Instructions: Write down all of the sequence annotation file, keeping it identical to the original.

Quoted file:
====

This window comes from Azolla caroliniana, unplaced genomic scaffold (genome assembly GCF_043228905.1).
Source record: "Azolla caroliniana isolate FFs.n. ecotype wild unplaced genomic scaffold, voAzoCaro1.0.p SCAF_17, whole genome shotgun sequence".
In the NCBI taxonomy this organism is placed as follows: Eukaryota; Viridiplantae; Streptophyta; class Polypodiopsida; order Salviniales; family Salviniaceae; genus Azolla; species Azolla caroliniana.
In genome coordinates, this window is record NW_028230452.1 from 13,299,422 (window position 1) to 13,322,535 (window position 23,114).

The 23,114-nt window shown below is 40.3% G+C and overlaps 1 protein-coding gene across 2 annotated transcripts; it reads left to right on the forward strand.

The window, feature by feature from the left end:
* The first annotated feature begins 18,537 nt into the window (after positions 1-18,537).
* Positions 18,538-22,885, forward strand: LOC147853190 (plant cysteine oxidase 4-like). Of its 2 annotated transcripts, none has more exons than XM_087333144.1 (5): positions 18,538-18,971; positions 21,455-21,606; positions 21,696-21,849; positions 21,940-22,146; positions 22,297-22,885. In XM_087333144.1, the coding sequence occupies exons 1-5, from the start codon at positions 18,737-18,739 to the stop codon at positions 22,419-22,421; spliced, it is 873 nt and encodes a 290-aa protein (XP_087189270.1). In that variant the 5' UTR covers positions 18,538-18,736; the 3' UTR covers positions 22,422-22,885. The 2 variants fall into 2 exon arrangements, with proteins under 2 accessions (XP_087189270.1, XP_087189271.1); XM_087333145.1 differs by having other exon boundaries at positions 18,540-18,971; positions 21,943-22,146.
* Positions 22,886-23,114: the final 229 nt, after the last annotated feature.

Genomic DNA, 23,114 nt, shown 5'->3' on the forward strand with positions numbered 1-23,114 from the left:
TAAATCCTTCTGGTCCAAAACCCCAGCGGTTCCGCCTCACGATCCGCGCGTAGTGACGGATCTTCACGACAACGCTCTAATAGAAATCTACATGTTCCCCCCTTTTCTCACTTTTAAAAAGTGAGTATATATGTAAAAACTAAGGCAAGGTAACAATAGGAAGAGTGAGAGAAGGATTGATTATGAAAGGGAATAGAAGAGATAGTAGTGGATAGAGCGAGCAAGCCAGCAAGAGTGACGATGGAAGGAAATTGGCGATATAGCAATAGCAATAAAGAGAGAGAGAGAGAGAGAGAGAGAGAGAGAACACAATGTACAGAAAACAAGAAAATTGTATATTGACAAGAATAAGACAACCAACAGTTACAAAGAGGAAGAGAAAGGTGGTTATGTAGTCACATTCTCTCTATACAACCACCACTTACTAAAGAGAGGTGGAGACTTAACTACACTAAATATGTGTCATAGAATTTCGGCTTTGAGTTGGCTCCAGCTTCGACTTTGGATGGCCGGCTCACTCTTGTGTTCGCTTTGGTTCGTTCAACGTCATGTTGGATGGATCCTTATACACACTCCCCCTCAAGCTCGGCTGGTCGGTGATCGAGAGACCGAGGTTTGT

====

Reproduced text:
This window comes from Azolla caroliniana, unplaced genomic scaffold (genome assembly GCF_043228905.1).
Source record: "Azolla caroliniana isolate FFs.n. ecotype wild unplaced genomic scaffold, voAzoCaro1.0.p SCAF_17, whole genome shotgun sequence".
In the NCBI taxonomy this organism is placed as follows: Eukaryota; Viridiplantae; Streptophyta; class Polypodiopsida; order Salviniales; family Salviniaceae; genus Azolla; species Azolla caroliniana.
In genome coordinates, this window is record NW_028230452.1 from 13,299,422 (window position 1) to 13,322,535 (window position 23,114).

The 23,114-nt window shown below is 40.3% G+C and overlaps 1 protein-coding gene across 2 annotated transcripts; it reads left to right on the forward strand.

The window, feature by feature from the left end:
* The first annotated feature begins 18,537 nt into the window (after positions 1-18,537).
* Positions 18,538-22,885, forward strand: LOC147853190 (plant cysteine oxidase 4-like). Of its 2 annotated transcripts, none has more exons than XM_087333144.1 (5): positions 18,538-18,971; positions 21,455-21,606; positions 21,696-21,849; positions 21,940-22,146; positions 22,297-22,885. In XM_087333144.1, the coding sequence occupies exons 1-5, from the start codon at positions 18,737-18,739 to the stop codon at positions 22,419-22,421; spliced, it is 873 nt and encodes a 290-aa protein (XP_087189270.1). In that variant the 5' UTR covers positions 18,538-18,736; the 3' UTR covers positions 22,422-22,885. The 2 variants fall into 2 exon arrangements, with proteins under 2 accessions (XP_087189270.1, XP_087189271.1); XM_087333145.1 differs by having other exon boundaries at positions 18,540-18,971; positions 21,943-22,146.
* Positions 22,886-23,114: the final 229 nt, after the last annotated feature.

Genomic DNA, 23,114 nt, shown 5'->3' on the forward strand with positions numbered 1-23,114 from the left:
TAAATCCTTCTGGTCCAAAACCCCAGCGGTTCCGCCTCACGATCCGCGCGTAGTGACGGATCTTCACGACAACGCTCTAATAGAAATCTACATGTTCCCCCCTTTTCTCACTTTTAAAAAGTGAGTATATATGTAAAAACTAAGGCAAGGTAACAATAGGAAGAGTGAGAGAAGGATTGATTATGAAAGGGAATAGAAGAGATAGTAGTGGATAGAGCGAGCAAGCCAGCAAGAGTGACGATGGAAGGAAATTGGCGATATAGCAATAGCAATAAAGAGAGAGAGAGAGAGAGAGAGAGAGAGAGAACACAATGTACAGAAAACAAGAAAATTGTATATTGACAAGAATAAGACAACCAACAGTTACAAAGAGGAAGAGAAAGGTGGTTATGTAGTCACATTCTCTCTATACAACCACCACTTACTAAAGAGAGGTGGAGACTTAACTACACTAAATATGTGTCATAGAATTTCGGCTTTGAGTTGGCTCCAGCTTCGACTTTGGATGGCCGGCTCACTCTTGTGTTCGCTTTGGTTCGTTCAACGTCATGTTGGATGGATCCTTATACACACTCCCCCTCAAGCTCGGCTGGTCGGTGATCGAGAGACCGAGGTTTGT